WEEKLY COMMENTARY: How Do YOU Handle Temptation?

 have a friend who one day saw an unfamiliar dog sniffing around in his back yard.  The dog was a beauty —- seemingly thoroughbred, with clean lines and friendly disposition.  My friend called the dog over to him and saw there was a dog collar which had the name, address and phone number of a person, apparently the owner, who lived on the other side of town.

My friend said he then had two conflicting thoughts.  Should he call the person identified on the dog collar to come and collect this dog?  Or, should he take the collar off and adopt this beautiful animal for himself?  Clearly, my friend was being tempted.

What is “temptation”?  Webster says that to “tempt” is “to entice to do wrong by the promise of pleasure or gain.”  It seems to start when we become aware of a desire inside of us.  It may be a sinful desire, like the desire to get revenge or to control others.  Or, it may be a legitimate, normal desire, like the desire to be loved and valued, or to feel pleasure.  But “desire” starts to become “temptation” when we think about giving in to evil desire, or to fulfill a legitimate desire in a wrong way or at the wrong time.  Temptation always starts in one’s mind, not in the circumstances outside of us.

Next, in the progress of temptation, some doubt arises about whether what we are tempted to do is really wrong.  Clearly, this dog was the property of another person, but every dog needs shelter, food and love, and my friend was ready, willing and able to provide those things.  Did God really say not to keep the dog?  Didn’t God mean this prohibition for someone else or some other time?  Didn’t God want my friend to be happy?!

The next step would be deception, a step that some people attribute to the work of Satan.  In this view, Satan is incapable of telling the truth.  Satan offers his lie to replace what God has already said in His Word.  One can expect Satan’s little voice inside us to say things like: “You can get away with it.  No one will ever know.  It will solve your problem.  Besides, everyone else is doing it.  It is only a little sin.”  But a little sin is like being a little pregnant —-it will eventually show itself.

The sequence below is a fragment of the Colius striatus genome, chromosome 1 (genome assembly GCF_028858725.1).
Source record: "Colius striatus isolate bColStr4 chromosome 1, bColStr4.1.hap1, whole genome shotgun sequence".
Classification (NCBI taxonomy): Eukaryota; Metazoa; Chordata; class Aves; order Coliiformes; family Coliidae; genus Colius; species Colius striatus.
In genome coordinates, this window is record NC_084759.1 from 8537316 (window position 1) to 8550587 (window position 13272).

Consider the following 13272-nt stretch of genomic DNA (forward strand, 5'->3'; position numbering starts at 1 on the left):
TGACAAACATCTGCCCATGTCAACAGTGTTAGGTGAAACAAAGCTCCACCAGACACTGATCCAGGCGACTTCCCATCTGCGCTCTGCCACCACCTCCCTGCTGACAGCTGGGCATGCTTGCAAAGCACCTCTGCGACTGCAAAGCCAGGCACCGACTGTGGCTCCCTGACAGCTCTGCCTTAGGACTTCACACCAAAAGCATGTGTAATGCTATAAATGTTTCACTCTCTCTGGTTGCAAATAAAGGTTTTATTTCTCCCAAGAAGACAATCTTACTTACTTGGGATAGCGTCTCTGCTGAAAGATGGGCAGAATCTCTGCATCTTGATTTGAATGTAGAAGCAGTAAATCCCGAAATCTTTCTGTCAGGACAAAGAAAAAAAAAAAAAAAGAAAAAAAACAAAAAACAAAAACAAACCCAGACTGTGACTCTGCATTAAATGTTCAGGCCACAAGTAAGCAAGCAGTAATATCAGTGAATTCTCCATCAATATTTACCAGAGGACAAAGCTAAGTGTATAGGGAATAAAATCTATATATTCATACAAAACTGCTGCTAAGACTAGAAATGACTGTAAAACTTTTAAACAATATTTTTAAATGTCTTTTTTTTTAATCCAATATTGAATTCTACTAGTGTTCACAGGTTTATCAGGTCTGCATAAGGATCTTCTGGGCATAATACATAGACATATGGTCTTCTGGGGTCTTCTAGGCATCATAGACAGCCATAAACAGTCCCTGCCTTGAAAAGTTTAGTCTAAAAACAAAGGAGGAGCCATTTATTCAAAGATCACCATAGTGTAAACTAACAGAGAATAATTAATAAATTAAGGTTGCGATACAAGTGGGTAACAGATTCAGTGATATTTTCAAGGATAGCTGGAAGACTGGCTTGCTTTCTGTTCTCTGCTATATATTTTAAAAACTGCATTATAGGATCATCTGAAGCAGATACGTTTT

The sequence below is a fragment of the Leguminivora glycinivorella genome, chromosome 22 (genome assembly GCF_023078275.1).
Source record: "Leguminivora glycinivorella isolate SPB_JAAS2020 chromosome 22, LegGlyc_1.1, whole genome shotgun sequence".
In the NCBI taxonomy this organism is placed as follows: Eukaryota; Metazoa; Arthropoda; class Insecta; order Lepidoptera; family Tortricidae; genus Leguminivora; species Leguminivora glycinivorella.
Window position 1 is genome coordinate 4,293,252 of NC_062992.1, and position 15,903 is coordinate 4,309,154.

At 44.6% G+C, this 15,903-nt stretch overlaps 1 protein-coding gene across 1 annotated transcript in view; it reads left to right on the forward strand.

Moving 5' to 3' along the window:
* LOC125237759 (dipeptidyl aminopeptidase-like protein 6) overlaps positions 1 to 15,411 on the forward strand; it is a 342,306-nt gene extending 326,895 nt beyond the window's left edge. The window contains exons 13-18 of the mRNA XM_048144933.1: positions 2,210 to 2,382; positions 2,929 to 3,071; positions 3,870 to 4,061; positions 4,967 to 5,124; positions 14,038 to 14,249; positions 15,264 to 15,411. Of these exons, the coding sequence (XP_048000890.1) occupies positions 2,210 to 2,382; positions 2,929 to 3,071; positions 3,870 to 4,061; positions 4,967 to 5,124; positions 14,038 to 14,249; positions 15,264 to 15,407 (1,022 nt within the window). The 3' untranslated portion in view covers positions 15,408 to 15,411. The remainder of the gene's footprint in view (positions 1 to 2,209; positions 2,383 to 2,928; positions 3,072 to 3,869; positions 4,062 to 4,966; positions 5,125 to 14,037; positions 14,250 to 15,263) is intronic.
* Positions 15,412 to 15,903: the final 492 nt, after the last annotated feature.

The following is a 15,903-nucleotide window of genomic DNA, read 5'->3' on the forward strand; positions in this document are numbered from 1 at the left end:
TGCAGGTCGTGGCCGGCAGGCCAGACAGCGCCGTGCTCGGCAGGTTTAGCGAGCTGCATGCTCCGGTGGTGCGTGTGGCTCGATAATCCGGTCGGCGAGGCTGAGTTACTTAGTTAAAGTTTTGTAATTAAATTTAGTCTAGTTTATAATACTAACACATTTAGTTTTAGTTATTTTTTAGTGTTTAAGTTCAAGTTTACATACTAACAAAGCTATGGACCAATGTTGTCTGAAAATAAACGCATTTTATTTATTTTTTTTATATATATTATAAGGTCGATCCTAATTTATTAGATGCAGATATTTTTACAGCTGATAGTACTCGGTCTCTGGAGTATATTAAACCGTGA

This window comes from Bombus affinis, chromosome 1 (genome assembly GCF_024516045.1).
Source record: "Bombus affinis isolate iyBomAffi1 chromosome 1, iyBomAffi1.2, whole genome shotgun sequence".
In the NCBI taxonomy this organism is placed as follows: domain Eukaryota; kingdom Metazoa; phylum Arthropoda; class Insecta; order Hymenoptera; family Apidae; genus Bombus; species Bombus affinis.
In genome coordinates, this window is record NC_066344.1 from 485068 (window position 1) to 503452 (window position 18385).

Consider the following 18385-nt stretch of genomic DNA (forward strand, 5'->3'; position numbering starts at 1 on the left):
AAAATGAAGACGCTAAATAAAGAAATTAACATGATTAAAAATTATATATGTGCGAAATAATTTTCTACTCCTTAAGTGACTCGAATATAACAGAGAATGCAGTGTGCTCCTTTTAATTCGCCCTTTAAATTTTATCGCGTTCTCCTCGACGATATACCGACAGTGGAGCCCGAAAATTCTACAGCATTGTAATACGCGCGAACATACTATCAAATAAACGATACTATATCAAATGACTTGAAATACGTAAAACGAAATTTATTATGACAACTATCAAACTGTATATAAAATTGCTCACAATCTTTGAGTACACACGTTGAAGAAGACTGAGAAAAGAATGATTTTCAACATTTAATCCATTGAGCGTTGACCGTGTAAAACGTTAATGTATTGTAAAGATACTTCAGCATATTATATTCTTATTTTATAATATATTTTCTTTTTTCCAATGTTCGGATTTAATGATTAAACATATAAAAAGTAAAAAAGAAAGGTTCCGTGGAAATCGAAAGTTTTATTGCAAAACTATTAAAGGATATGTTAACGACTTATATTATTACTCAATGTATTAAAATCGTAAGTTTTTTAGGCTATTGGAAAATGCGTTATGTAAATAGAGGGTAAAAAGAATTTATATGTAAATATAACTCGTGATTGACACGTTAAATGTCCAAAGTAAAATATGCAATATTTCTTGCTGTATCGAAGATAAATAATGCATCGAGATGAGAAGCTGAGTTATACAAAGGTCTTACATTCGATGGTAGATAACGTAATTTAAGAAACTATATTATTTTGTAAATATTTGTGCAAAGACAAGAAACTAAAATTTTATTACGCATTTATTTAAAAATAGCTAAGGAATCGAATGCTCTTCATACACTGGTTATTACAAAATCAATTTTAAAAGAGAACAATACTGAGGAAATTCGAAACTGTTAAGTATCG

Finally, my friend would need to act, or not act, on the thought he had been toying with in his mind.  Would what began as an idea, get born into behavior?  Would he now give in to the desire to keep the dog?

Understanding how temptation works is in itself helpful, but there are specific steps one can take to prevent wrong choices.

In his book, “The Purpose Driven Life,”  Pastor Rick Warren says that some Christians feel ashamed just for being tempted.  This is a misunderstanding, says Pastor Warren.  One never outgrows temptation.  It is not a sin to be tempted.  Jesus was tempted.  Temptation only becomes a sin when one gives in to it, says Warren.

Pastor Warren goes on to urge us to recognize our patterns of temptation and to be prepared for them.  He says there are certain situations that make us more vulnerable to temptation than others.  Some circumstances will cause us to stumble almost immediately, he says, while others don’t bother us much.  Ask yourself, “When am I most tempted?  What day of the week?  What time of day?  Where am I most tempted?  At work?  At home?  At a sports bar?”  It may be when we are tired or lonely or bored or depressed or under stress.  It may be when we have been hurt emotionally, or are angry, or after a big success or spiritual high.  Wise planning reduces bad outcomes from temptation, urges Pastor Warren.

Importantly, Rick Warren says that heaven has a “twenty-four hour emergency hot-line.”  Pastor Warren believes God wants us to ask for assistance in preventing bad temptation choices.  When temptation choices develop, he says, you may not have time for a long conversation with God —- you simply cry out!

Rick Warren concludes by saying, “If God is waiting to help us defeat the unwise temptation choice, why don’t we turn to Him more often?  Perhaps sometimes we don’t want to be helped.  We may want to give in to temptation even though we know our choice is wrong.  At that moment we think we know what’s best for us more than God does.  At other times we are embarrassed to ask God for help because we keep giving in to the same temptation choice over and over.

Oh, and what did my friend finally do about the temptation to keep that handsome, wandering dog?  Just then, his wife came home and found him struggling with the temptation.  “Don’t be silly,” she said, “give me the dog collar so I can call the dog’s owner.!” 


These thoughts are brought to you by CPC’s Adult Spiritual Development Team, hoping to encourage some personal growth this year at CPC.


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